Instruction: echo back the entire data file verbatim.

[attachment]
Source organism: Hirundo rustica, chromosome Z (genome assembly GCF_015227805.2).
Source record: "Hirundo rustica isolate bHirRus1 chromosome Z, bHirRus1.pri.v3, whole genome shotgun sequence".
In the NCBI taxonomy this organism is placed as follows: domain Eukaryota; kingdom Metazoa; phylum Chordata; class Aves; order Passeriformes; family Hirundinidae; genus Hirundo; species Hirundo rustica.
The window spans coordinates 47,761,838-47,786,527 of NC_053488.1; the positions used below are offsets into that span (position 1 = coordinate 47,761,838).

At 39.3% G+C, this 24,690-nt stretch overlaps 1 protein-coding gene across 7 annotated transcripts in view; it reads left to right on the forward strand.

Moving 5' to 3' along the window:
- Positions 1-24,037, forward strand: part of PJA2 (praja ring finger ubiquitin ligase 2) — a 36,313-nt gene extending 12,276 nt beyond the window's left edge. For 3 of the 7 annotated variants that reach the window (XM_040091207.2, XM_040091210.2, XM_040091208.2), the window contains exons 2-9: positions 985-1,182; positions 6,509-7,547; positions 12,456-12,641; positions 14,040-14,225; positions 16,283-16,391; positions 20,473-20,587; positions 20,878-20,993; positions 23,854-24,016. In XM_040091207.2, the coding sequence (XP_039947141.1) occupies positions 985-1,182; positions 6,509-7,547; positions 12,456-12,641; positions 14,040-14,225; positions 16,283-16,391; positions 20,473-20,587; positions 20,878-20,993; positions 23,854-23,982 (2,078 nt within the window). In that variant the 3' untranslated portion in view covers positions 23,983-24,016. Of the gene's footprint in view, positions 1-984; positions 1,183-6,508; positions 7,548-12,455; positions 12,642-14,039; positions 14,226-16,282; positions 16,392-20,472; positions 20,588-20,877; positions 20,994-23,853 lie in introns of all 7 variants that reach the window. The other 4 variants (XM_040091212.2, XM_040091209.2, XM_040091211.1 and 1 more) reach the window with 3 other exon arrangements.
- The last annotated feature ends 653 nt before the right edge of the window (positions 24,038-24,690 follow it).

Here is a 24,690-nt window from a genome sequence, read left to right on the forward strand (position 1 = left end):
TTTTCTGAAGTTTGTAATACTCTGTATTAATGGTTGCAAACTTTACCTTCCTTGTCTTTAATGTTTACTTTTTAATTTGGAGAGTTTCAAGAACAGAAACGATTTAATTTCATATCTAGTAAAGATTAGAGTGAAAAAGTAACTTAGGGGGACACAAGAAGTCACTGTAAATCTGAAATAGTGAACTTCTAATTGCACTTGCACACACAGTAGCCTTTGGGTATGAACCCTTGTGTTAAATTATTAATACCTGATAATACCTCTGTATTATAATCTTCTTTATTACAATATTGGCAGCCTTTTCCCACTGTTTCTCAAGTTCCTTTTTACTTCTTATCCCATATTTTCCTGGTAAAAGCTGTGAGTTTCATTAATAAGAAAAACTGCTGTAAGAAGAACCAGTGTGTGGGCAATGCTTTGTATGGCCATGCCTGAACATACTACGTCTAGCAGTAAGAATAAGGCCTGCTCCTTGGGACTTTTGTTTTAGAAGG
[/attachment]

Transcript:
Source organism: Hirundo rustica, chromosome Z (genome assembly GCF_015227805.2).
Source record: "Hirundo rustica isolate bHirRus1 chromosome Z, bHirRus1.pri.v3, whole genome shotgun sequence".
In the NCBI taxonomy this organism is placed as follows: domain Eukaryota; kingdom Metazoa; phylum Chordata; class Aves; order Passeriformes; family Hirundinidae; genus Hirundo; species Hirundo rustica.
The window spans coordinates 47,761,838-47,786,527 of NC_053488.1; the positions used below are offsets into that span (position 1 = coordinate 47,761,838).

At 39.3% G+C, this 24,690-nt stretch overlaps 1 protein-coding gene across 7 annotated transcripts in view; it reads left to right on the forward strand.

Moving 5' to 3' along the window:
- Positions 1-24,037, forward strand: part of PJA2 (praja ring finger ubiquitin ligase 2) — a 36,313-nt gene extending 12,276 nt beyond the window's left edge. For 3 of the 7 annotated variants that reach the window (XM_040091207.2, XM_040091210.2, XM_040091208.2), the window contains exons 2-9: positions 985-1,182; positions 6,509-7,547; positions 12,456-12,641; positions 14,040-14,225; positions 16,283-16,391; positions 20,473-20,587; positions 20,878-20,993; positions 23,854-24,016. In XM_040091207.2, the coding sequence (XP_039947141.1) occupies positions 985-1,182; positions 6,509-7,547; positions 12,456-12,641; positions 14,040-14,225; positions 16,283-16,391; positions 20,473-20,587; positions 20,878-20,993; positions 23,854-23,982 (2,078 nt within the window). In that variant the 3' untranslated portion in view covers positions 23,983-24,016. Of the gene's footprint in view, positions 1-984; positions 1,183-6,508; positions 7,548-12,455; positions 12,642-14,039; positions 14,226-16,282; positions 16,392-20,472; positions 20,588-20,877; positions 20,994-23,853 lie in introns of all 7 variants that reach the window. The other 4 variants (XM_040091212.2, XM_040091209.2, XM_040091211.1 and 1 more) reach the window with 3 other exon arrangements.
- The last annotated feature ends 653 nt before the right edge of the window (positions 24,038-24,690 follow it).

Here is a 24,690-nt window from a genome sequence, read left to right on the forward strand (position 1 = left end):
TTTTCTGAAGTTTGTAATACTCTGTATTAATGGTTGCAAACTTTACCTTCCTTGTCTTTAATGTTTACTTTTTAATTTGGAGAGTTTCAAGAACAGAAACGATTTAATTTCATATCTAGTAAAGATTAGAGTGAAAAAGTAACTTAGGGGGACACAAGAAGTCACTGTAAATCTGAAATAGTGAACTTCTAATTGCACTTGCACACACAGTAGCCTTTGGGTATGAACCCTTGTGTTAAATTATTAATACCTGATAATACCTCTGTATTATAATCTTCTTTATTACAATATTGGCAGCCTTTTCCCACTGTTTCTCAAGTTCCTTTTTACTTCTTATCCCATATTTTCCTGGTAAAAGCTGTGAGTTTCATTAATAAGAAAAACTGCTGTAAGAAGAACCAGTGTGTGGGCAATGCTTTGTATGGCCATGCCTGAACATACTACGTCTAGCAGTAAGAATAAGGCCTGCTCCTTGGGACTTTTGTTTTAGAAGG